Label ranking is a prediction task which deals with learning a mapping between an instance and a ranking (i.e., order) of labels from a finite set, representing their relevance to the instance. Boosting is a well-known and reliable ensemble technique that was shown to often outperform other learning algorithms. While boosting algorithms were developed for a multitude of machine learning tasks, label ranking tasks were overlooked. In this paper, we propose a boosting algorithm which was specifically designed for label ranking tasks. Extensive evaluation of the proposed algorithm on 24 semi-synthetic and real-world label ranking datasets shows that it significantly outperforms existing state-of-the-art label ranking algorithms.
Multi-label learning methods assign multiple labels to one object. In practice, in addition to differentiating relevant labels from irrelevant ones, it is often desired to rank the relevant labels for an object, whereas the rankings of irrelevant labels are not important. Such a requirement, however, cannot be met because most existing methods were designed to optimize existing criteria, yet there is no criterion which encodes the aforementioned requirement. In this paper, we present a new criterion, Pro Loss, concerning the prediction on all labels as well as the rankings of only relevant labels. We then propose ProSVM which optimizes Pro Lossefficiently using alternating direction method of multipliers. We further improve its efficiency with an upper approximation that reduces the number of constraints from O(T,2) to O(T), where T is the number of labels. Experiments show that our proposals are not only superior on Pro Loss, but also highly competitive on existing evaluation criteria.
Label ranking aims to map instances to an order over a predefined set of labels. It is ideal that the label ranking model is trained by directly maximizing performance measures on training data. However, existing studies on label ranking models mainly based on the minimization of classification errors or rank losses. To fill in this gap in label ranking, in this paper a novel label ranking model is learned by minimizing a loss function directly defined on the performance measures. The proposed algorithm, referred to as BoostLR, employs a boosting framework and utilizes the rank aggregation technique to construct weak label rankers. Experimental results reveal the initial success of BoostLR.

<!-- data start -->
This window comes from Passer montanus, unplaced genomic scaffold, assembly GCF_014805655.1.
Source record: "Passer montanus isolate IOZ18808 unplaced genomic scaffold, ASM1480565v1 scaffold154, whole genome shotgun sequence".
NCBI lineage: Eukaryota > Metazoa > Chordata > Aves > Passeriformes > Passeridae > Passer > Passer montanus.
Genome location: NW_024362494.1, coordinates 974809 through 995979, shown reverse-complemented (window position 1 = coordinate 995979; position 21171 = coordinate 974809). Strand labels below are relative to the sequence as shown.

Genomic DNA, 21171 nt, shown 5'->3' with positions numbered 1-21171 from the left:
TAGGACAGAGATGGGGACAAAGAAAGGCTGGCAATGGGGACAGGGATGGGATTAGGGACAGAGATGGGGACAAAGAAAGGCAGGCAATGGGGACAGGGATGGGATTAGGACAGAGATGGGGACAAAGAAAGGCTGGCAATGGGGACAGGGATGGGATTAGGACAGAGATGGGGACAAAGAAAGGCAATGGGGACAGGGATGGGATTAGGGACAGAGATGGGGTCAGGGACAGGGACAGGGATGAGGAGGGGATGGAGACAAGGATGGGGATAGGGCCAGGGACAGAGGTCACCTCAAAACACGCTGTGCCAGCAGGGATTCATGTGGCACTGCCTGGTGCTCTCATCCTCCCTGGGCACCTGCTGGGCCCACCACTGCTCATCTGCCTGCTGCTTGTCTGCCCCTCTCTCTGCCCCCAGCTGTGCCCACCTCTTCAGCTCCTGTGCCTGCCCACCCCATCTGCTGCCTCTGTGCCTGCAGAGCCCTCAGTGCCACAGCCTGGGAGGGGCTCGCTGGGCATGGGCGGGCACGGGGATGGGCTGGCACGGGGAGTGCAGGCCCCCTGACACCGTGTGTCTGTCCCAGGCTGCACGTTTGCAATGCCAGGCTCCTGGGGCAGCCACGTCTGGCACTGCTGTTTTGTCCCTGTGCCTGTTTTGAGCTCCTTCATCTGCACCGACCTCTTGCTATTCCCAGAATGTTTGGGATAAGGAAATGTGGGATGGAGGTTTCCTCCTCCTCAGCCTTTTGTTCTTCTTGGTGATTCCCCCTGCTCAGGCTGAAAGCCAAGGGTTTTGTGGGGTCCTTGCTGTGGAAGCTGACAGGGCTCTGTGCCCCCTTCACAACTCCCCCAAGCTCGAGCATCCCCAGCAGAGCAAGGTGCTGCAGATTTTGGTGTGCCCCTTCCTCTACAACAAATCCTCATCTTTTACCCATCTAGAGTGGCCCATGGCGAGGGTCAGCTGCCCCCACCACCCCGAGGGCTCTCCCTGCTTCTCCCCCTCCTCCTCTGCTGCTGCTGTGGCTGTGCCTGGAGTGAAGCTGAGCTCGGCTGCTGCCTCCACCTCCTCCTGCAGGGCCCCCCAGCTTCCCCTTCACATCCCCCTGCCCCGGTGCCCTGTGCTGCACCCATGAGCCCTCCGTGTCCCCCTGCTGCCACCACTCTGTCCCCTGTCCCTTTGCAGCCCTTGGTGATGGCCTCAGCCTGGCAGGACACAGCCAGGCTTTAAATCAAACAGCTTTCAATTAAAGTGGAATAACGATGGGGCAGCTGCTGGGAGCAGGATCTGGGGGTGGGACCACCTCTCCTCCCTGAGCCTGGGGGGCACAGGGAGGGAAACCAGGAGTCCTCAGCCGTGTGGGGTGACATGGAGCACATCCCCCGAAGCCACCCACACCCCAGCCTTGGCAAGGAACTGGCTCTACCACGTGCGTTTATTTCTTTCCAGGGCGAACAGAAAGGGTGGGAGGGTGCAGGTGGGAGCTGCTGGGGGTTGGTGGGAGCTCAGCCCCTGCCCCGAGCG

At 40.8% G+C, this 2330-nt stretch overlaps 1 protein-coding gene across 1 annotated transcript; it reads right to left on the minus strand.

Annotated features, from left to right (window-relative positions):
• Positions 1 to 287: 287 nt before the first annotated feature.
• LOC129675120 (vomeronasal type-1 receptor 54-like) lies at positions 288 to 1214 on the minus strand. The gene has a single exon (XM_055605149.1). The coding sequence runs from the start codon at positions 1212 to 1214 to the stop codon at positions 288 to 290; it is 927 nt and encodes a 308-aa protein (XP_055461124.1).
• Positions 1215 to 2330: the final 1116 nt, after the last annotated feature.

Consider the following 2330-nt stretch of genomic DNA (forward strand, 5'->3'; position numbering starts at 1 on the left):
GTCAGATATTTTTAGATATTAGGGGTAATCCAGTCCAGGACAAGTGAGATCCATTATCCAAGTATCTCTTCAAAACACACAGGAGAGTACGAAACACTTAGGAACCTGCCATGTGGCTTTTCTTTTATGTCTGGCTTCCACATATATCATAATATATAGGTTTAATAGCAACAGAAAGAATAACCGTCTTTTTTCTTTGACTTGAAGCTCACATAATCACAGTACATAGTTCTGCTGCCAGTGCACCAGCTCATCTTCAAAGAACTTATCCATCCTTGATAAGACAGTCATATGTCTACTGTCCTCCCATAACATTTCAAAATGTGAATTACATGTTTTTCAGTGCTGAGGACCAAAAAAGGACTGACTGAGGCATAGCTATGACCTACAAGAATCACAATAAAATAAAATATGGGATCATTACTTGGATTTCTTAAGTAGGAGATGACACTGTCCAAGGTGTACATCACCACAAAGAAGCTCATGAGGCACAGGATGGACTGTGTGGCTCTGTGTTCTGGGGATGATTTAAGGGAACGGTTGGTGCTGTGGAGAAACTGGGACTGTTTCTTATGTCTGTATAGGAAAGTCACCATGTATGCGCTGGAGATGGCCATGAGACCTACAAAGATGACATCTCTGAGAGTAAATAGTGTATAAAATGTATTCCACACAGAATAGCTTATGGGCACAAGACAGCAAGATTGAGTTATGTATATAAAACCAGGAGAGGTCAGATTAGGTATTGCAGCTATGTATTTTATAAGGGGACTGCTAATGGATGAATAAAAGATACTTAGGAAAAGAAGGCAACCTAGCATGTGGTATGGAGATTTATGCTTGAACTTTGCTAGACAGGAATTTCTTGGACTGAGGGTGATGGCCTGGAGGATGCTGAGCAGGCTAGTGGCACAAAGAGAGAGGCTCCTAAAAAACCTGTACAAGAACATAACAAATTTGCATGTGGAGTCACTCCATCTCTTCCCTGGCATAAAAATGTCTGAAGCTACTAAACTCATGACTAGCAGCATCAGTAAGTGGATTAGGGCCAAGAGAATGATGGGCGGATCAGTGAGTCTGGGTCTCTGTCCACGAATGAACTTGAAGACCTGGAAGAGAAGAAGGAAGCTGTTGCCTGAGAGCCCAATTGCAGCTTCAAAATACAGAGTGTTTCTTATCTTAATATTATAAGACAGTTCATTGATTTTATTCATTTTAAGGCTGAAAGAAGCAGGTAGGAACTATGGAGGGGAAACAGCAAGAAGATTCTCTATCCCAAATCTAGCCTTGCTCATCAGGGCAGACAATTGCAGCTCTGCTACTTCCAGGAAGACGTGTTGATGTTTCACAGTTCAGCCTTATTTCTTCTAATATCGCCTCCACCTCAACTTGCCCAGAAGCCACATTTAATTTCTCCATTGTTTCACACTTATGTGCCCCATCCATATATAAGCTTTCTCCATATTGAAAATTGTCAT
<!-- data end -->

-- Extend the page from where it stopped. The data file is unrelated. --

Several machine learning methods allow for abstaining from uncertain predictions. While being common for settings like conventional classification, abstention has been studied much less in learning to rank. We address abstention for the label ranking setting, allowing the learner to declare certain pairs of labels as being incomparable and, thus, to predict partial instead of total orders. In our method, such predictions are produced via thresholding the probabilities of pairwise preferences between labels, as induced by a predicted probability distribution on the set of all rankings. We formally analyze this approach for the Mallows and the Plackett-Luce model, showing that it produces proper partial orders as predictions and characterizing the expressiveness of the induced class of partial orders.
Understanding and predicting latent emotions of users toward online contents, known as social emotion mining, has become increasingly important to both social platforms and businesses alike. Despite recent developments, however, very little attention has been made to the issues of nuance, subjectivity, and bias of social emotions. In this paper, we fill this gap by formulating social emotion mining as a robust label ranking problem, and propose: (1) a robust measure, named as G-mean-rank (GMR), which sets a formal criterion consistent with practical intuition; and (2) a simple yet effective label ranking model, named as ROAR, that is more robust toward unbalanced datasets (which are common). Through comprehensive empirical validation using 4 real datasets and 16 benchmark semi-synthetic label ranking datasets, and a case study, we demonstrate the superiorities of our proposals over 2 popular label ranking measures and 6 competing label ranking algorithms. The datasets and implementations used in the empirical validation are available for access.